Sunday, October 24, 2010

German WW2 graves, North Cotes, Lincolnshire

Top: CWGC Burial Plot, St Nicholas' Churchyard,
North Cotes, Lincolnshire

Middle: Stuart, who maintains the North Cotes plot for the CWGC

Bottom: Headstone of one of the WW2 German casualties at North Cotes

For additional information click on 'Comments' below


Blogger ritsonvaljos said...

Additional information

The German Luftwaffe service casualties buried at North Cotes

Among the Allied servicemen buried in the Commonwealth War Graves at St Nicholas' Churchyard, North Cotes, Lincolnshire are 3 German Luftwaffe casualties of the Second World War. They are buried side by side with some of their former adversaries. One might be forgiven for thinking it is “... a small piece of England that will be forever Germany".

Below are the details of the 3 German Luftwaffe crew buried in the CWGC plot at St Nicholas' Churchyard, North Cotes, Lincolnshire. This section is mainly based on the CWGC information board at the churchyard.

1. Oberfeldwebel GUSTAV BORKOWSKI, Luftwaffe
who died aged 28 on 2 February 1942
(Grave No 23)
Additional information:
From Bargensken, Germany
His body was found in the sea near North Cotes. He was flying a Dornier 217

2. Feldwebel HELMUTH KRESS, Luftwaffe
who died aged 22 on 2 October 1940
(Grave No 7)
Additional information:
From Stuttgart, Germany
He was caught in anti-aircraft fire near North Somercotes, Lincolnshire
Prisoner at North Coates Fittes Camp
He was with a Heinkel Fighter Squadron

3. Leutenant FERDINAND RECHBERGER, Luftwaffe
who died aged 21 on 23 August 1943
(Grave No 38)
Additional information:
From Wien (Vienna) Austria
Leutenant Rechberger was shot down by a Beaufort operating from RAF North Coates and his body was later found on the sea shore.
He was serving with a Heinkel Fighter Squadron.

According to the headstone of Feldwebel Helmuth Kress he died on 2 October 1940 when he was 22 years old. According to the CWGC information board at North Cotes churchyard, at the time of his death Feldwebel Kress was a prisoner at the North Coates Fittes camp and was caught in anti-aircraft fire. Also according to the headstone Feldwebel Kress was born on 14 June 1918.

From time to time relatives of the WW2 German casualties visit the graves and leave floral tributes. At the time the above photographs were taken (October 2010) there was a floral tribute on the grave of Feldwebel Kress – presumably placed there on the 70th anniversary of his death.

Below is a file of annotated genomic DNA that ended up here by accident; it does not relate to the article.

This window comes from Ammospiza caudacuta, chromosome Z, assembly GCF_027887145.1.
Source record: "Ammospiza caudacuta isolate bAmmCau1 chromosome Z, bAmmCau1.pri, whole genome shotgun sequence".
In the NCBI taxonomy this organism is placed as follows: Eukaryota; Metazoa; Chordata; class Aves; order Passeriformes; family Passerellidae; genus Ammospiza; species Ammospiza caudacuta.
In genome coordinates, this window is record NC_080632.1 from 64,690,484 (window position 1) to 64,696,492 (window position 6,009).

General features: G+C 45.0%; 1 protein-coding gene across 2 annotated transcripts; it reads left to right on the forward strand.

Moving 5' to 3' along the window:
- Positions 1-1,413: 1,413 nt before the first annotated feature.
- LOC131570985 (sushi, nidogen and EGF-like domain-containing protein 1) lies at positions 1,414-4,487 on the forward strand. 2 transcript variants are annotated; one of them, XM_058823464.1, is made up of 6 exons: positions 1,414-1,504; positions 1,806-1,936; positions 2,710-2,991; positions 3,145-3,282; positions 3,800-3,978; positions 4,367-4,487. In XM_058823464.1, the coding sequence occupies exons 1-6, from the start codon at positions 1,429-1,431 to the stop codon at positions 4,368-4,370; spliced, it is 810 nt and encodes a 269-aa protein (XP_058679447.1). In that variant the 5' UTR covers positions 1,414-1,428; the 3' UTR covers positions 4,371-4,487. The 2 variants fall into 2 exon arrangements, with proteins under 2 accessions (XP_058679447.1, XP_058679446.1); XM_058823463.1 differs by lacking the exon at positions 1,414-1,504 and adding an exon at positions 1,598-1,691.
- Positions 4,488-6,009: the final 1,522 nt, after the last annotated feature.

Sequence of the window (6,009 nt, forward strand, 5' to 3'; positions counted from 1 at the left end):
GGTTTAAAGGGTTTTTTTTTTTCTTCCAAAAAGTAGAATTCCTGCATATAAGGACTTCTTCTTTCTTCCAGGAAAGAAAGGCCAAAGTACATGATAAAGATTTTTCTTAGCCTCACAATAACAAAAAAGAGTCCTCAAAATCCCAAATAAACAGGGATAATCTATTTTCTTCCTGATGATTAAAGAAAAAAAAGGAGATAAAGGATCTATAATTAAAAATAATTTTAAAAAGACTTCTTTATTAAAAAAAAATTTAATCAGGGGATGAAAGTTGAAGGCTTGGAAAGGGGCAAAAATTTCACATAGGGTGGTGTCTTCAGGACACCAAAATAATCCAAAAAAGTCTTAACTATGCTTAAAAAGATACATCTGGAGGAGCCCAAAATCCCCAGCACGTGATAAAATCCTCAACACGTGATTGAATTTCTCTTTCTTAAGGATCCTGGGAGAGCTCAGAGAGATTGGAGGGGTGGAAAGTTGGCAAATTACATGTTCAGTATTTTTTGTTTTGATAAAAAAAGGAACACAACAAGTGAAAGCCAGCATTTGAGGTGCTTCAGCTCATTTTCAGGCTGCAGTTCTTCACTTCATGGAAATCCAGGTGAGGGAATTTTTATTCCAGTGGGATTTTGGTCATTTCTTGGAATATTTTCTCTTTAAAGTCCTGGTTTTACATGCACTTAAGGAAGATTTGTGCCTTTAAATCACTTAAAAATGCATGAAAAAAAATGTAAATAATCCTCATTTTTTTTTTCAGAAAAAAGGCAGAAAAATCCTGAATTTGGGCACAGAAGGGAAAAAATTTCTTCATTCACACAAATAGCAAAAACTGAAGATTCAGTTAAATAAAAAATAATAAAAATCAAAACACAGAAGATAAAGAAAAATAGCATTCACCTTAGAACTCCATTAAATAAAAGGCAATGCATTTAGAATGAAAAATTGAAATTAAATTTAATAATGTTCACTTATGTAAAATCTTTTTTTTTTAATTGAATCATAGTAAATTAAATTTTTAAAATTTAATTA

This small corner of a Lincolnshire churchyard is the final resting place for some whose homes lay far away across the sea. In addition to the 3 German graves at North Cotes - one of which is actually Austrian - the CWGC plot at North Cotes includes war casualties from Britain, Canada, Newfoundland, U.S.A. Australia and New Zealand. One can see the true cost of a World War. So many young lives ruined before their time because of war.

Death is the great leveller. In at least one respect this is a place of sadness. It is, nevertheless, a relatively peaceful place where former foes lie side by side. From time to time the sound of silence is broken by the sound of song birds in the trees of the churchyard or the cheery laughter of children playing in the schoolyard of the village school across the road. So perhaps this is also a place of some comfort for the families of the fallen - even the German families.

All the graves, Allied and German, are tended once a week in summer and once a month in winter by the Commonwealth War Graves Commission gardener, Stuart. Although the CWGC plot at North Cotes is relatively small compared to many of the cemeteries near the former battlefields of WW1 and WW2, it is maintained to the same high standard found on the European mainland.

Monday, 25 October, 2010  

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